What conversion happens when we use “while” in C++?

I’m using the Microsoft documentation and cppreference as background. Microsoft’s site says that the expression to be evaluated in while must be an integral type, a pointer type or some conversible to these. Cppreference’s site although says that while expects a bool type expression.

What does really happen? The expression will be converted to bool or not necessarly?If I use, for example, a char type expression inside a while, wont it be necessary to be converted to bool?

Answer

According for example to the C++ 14 Standard (6.4 Selection statements)

2 The rules for conditions apply both to selection-statements and to the for and while statements

  1. …The value of a condition that is an expression is the value of the expression, contextually converted to bool for statements other than switch; if that conversion is ill-formed, the program is ill-formed.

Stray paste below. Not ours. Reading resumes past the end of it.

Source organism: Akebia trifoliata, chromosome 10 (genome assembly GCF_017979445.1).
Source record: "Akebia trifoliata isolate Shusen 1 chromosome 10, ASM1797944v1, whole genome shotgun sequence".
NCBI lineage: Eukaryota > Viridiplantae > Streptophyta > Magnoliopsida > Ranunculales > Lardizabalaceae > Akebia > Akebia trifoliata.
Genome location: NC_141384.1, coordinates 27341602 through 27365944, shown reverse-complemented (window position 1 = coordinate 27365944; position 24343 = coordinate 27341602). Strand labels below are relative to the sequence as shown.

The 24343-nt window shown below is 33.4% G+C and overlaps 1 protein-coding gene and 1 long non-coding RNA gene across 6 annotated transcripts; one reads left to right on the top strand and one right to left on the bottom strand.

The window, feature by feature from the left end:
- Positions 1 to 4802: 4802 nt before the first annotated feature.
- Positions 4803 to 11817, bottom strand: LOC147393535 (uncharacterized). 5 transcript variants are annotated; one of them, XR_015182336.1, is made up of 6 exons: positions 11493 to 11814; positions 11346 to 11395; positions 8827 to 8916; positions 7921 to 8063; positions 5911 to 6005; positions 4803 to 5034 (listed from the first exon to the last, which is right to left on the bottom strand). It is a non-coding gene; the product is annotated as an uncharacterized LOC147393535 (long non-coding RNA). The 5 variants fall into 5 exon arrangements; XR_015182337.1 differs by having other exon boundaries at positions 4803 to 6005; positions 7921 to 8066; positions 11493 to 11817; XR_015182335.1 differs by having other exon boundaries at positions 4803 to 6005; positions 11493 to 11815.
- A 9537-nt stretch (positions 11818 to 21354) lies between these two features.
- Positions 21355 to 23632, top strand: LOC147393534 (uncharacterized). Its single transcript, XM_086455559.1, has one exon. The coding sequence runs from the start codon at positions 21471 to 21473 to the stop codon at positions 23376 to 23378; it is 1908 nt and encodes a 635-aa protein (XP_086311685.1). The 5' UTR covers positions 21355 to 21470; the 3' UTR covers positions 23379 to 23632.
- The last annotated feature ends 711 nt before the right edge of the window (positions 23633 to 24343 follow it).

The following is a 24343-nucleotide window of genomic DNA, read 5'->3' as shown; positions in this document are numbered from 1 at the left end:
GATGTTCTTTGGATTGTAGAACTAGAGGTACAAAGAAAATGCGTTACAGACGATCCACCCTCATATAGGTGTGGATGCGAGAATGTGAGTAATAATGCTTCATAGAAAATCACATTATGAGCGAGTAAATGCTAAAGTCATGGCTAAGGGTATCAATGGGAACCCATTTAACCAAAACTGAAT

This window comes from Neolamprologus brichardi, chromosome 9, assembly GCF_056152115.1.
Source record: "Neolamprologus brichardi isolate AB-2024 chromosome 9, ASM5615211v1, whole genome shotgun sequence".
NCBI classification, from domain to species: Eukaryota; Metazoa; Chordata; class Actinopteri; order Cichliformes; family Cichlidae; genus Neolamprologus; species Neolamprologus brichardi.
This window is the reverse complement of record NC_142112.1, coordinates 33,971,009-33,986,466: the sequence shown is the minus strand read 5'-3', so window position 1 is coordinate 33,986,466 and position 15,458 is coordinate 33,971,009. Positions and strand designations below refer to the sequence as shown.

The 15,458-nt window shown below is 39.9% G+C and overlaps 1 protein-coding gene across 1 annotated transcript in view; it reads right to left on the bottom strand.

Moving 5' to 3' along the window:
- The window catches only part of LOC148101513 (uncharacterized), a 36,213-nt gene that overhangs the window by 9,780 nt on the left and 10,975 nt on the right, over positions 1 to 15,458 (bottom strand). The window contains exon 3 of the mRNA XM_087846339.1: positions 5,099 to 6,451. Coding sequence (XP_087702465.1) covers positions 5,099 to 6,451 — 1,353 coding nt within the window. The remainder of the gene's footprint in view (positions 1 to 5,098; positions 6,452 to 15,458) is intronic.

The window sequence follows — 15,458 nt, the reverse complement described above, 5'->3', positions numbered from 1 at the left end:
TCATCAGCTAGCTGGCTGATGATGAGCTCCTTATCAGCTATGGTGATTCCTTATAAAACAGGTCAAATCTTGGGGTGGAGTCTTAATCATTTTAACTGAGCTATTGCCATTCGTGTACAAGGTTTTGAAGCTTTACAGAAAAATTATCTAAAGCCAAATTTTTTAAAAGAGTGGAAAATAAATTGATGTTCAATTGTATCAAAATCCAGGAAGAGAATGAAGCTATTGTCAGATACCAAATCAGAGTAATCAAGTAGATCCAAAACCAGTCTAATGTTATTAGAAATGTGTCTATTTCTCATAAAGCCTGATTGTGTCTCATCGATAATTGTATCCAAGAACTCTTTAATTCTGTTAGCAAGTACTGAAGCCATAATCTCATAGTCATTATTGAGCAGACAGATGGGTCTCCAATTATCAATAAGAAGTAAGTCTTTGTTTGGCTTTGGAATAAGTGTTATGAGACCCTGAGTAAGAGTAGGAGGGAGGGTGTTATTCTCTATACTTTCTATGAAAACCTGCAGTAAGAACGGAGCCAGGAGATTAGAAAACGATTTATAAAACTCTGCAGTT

Here is a demonstrative program.

#include <iostream>

struct A
{
    operator int() const { return 1; };
};

int main() 
{
    A a;

    while ( a ) break;
    
    return 0;
}

At first the object a is converted to the type int using the user defined conversion operator

operator int() const { return 1; };

After that there is applied the standard conversion from the type int to the type bool.

From the C++ 14 Standard (4 Standard conversions)

7 [ Note: For class types, user-defined conversions are considered as well; see 12.3. In general, an implicit conversion sequence (13.3.3.1) consists of a standard conversion sequence followed by a user-defined conversion followed by another standard conversion sequence. — end note ]